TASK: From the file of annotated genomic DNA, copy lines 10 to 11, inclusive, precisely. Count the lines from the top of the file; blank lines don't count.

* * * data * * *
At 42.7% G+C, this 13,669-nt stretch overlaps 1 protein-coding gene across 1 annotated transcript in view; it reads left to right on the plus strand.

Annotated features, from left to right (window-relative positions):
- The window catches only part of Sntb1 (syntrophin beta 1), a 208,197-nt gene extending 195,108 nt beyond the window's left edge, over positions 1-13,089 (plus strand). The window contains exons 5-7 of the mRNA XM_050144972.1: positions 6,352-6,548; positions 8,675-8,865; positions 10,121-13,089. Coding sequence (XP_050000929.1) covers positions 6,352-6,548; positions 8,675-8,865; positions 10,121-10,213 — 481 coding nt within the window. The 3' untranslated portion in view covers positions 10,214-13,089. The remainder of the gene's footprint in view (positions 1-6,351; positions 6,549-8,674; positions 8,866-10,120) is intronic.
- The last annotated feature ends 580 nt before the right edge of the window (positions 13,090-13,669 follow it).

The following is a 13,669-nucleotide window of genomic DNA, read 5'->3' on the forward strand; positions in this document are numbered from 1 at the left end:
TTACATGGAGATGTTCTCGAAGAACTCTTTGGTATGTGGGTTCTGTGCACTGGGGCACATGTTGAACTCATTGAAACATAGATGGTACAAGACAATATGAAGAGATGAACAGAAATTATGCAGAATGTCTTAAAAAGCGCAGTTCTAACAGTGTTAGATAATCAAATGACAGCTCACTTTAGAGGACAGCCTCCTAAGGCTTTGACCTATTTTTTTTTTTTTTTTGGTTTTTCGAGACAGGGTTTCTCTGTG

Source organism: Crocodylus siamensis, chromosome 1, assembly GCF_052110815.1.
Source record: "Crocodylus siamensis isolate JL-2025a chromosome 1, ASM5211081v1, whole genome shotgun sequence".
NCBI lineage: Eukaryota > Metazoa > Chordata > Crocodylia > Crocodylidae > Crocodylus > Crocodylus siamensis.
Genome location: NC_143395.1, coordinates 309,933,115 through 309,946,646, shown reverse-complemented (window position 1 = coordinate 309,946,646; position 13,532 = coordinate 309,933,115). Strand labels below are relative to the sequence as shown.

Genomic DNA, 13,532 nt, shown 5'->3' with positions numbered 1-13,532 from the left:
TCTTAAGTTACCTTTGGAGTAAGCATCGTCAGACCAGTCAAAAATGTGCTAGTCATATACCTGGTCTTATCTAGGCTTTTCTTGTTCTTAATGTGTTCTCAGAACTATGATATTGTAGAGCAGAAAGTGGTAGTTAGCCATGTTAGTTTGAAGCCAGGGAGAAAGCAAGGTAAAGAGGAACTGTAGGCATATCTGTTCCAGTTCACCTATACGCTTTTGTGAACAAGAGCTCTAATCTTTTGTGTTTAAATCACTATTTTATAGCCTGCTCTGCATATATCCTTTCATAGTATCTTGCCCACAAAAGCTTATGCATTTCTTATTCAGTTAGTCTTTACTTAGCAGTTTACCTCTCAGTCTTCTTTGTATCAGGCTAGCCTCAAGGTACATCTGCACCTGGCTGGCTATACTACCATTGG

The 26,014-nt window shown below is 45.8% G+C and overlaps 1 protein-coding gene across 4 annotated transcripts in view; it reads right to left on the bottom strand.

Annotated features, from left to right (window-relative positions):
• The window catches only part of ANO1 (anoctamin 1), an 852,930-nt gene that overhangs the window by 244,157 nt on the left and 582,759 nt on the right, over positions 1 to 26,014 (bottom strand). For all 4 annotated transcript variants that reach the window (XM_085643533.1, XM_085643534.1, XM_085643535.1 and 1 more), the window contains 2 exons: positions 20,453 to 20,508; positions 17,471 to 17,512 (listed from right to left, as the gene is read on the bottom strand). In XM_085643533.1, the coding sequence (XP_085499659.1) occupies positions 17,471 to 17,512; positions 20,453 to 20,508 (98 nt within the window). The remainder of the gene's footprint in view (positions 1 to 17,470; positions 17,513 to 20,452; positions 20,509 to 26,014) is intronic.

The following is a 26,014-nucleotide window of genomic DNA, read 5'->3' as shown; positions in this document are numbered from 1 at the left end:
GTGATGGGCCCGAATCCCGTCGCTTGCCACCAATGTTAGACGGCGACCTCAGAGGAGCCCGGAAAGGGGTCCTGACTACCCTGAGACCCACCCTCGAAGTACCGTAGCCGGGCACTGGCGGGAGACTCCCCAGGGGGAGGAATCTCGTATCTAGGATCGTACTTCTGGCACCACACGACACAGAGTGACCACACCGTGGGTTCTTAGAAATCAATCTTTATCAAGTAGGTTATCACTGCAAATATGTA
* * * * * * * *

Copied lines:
Genome location: NC_143395.1, coordinates 309,933,115 through 309,946,646, shown reverse-complemented (window position 1 = coordinate 309,946,646; position 13,532 = coordinate 309,933,115). Strand labels below are relative to the sequence as shown.

Genomic DNA, 13,532 nt, shown 5'->3' with positions numbered 1-13,532 from the left: